Electrophysiological validation of monosynaptic connectivity between premotor interneurons and the aCC motoneuron in the Drosophila larval CNS.
Giachello, Carlo NG
Arzan Zarin, Aref
Fan, Yuen Ngan
Society for Neuroscience
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Giachello, C. N., Hunter, I., Pettini, T., Coulson, B., Knufer, A., Cachero, S., Winding, M., et al. (2022). Electrophysiological validation of monosynaptic connectivity between premotor interneurons and the aCC motoneuron in the Drosophila larval CNS.. J Neurosci https://doi.org/10.1523/JNEUROSCI.2463-21.2022
The Drosophila connectome project aims to map the synaptic connectivity of entire larval and adult fly neural networks, which is essential for understanding nervous system development and function. So far, the project has produced an impressive amount of electron microscopy data that has facilitated reconstructions of specific synapses, including many in the larval locomotor circuit. While this breakthrough represents a technical tour-de-force, the data remain under-utilised, partly due to a lack of functional validation of reconstructions. Attempts to validate connectivity posited by the connectome project, have mostly relied on behavioural assays and/or GRASP or GCaMP imaging. While these techniques are useful, they have limited spatial or temporal resolution. Electrophysiological assays of synaptic connectivity overcome these limitations. Here, we combine patch clamp recordings with optogenetic stimulation in male and female larvae, to test synaptic connectivity proposed by connectome reconstructions. Specifically, we use multiple driver lines to confirm that several connections between premotor interneurons and the anterior corner cell (aCC) motoneuron are, as the connectome project suggests, monosynaptic. In contrast, our results also show that conclusions based on GRASP imaging may provide false positive results regarding connectivity between cells. We also present a novel imaging tool, based on the same technology as our electrophysiology, as a favourable alternative to GRASP. Finally, of eight Gal4 lines tested, five are reliably expressed in the premotors they are targeted to. Thus, our work highlights the need to confirm functional synaptic connectivity, driver line specificity, and use of appropriate genetic tools to support connectome projects.SIGNIFICANCE STATEMENTThe Drosophila connectome project aims to provide a complete description of connectivity between neurons in an organism that presents experimental advantages over other models. It has reconstructed over 80 percent of the fly larva's synaptic connections by manual identification of anatomical landmarks present in serial section transmission electron microscopy (ssTEM) volumes of the larval CNS. We use a highly reliable electrophysiological approach to verify these connections, so provide useful insight into the accuracy of work based on ssTEM. We also present a novel imaging tool for validating excitatory monosynaptic connections between cells, and show that several genetic driver lines designed to target neurons of the larval connectome exhibit non-specific and/or unreliable expression.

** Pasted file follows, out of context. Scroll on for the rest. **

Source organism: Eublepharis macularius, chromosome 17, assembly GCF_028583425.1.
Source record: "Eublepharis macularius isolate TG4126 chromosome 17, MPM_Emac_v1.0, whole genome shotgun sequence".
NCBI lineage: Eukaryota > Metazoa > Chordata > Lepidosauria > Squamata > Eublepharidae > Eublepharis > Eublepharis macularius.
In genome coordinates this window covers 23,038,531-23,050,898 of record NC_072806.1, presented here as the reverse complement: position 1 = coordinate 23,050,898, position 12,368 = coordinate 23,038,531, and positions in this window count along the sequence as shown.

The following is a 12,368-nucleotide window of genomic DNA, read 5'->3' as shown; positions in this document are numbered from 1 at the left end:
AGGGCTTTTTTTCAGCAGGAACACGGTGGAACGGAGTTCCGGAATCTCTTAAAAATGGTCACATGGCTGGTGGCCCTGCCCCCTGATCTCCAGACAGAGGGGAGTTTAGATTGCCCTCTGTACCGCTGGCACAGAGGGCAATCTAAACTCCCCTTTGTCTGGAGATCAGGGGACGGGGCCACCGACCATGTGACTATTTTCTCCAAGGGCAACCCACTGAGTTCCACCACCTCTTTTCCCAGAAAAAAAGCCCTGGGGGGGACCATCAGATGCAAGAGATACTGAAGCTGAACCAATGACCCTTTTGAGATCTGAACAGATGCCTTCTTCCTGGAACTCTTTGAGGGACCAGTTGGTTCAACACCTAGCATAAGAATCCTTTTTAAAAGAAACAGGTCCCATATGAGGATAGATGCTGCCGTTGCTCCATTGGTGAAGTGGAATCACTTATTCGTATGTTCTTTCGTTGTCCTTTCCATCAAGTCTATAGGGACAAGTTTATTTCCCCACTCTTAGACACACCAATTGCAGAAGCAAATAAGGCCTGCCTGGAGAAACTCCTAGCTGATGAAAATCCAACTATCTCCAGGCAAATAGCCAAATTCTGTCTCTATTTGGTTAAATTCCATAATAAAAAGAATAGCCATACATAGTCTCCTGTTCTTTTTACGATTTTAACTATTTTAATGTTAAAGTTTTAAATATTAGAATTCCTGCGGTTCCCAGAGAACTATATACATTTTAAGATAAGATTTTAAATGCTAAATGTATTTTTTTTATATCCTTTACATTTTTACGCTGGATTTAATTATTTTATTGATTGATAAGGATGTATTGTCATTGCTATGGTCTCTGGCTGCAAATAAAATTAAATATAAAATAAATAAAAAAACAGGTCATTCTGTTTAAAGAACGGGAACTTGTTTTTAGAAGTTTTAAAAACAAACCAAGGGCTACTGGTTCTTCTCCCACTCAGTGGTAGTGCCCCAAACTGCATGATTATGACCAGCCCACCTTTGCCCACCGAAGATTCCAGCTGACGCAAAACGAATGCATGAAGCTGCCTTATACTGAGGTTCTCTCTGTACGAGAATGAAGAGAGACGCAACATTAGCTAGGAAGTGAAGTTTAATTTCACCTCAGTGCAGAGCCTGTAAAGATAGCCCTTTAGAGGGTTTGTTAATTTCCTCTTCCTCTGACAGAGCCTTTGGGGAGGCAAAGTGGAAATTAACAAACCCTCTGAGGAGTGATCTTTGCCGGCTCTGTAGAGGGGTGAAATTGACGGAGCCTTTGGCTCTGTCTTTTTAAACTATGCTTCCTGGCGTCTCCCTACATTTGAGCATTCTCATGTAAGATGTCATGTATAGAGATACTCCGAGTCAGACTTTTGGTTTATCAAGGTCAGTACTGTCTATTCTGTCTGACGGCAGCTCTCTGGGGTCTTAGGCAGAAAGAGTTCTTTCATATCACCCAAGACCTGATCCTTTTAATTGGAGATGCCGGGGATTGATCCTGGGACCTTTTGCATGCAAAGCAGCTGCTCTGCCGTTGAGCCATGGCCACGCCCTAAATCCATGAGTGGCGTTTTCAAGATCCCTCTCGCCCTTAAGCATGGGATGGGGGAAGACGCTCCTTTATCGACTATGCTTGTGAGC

Sir Isaac Newton Trust in Cambridge, including Research Grant (18.07ii(c))
Wellcome Trust (079204/Z/06/Z)
Biotechnology and Biological Sciences Research Council (BB/R016666/1)
Wellcome Trust (N/A)
External DOI: https://doi.org/10.1523/JNEUROSCI.2463-21.2022
This record's URL: https://www.repository.cam.ac.uk/handle/1810/338385
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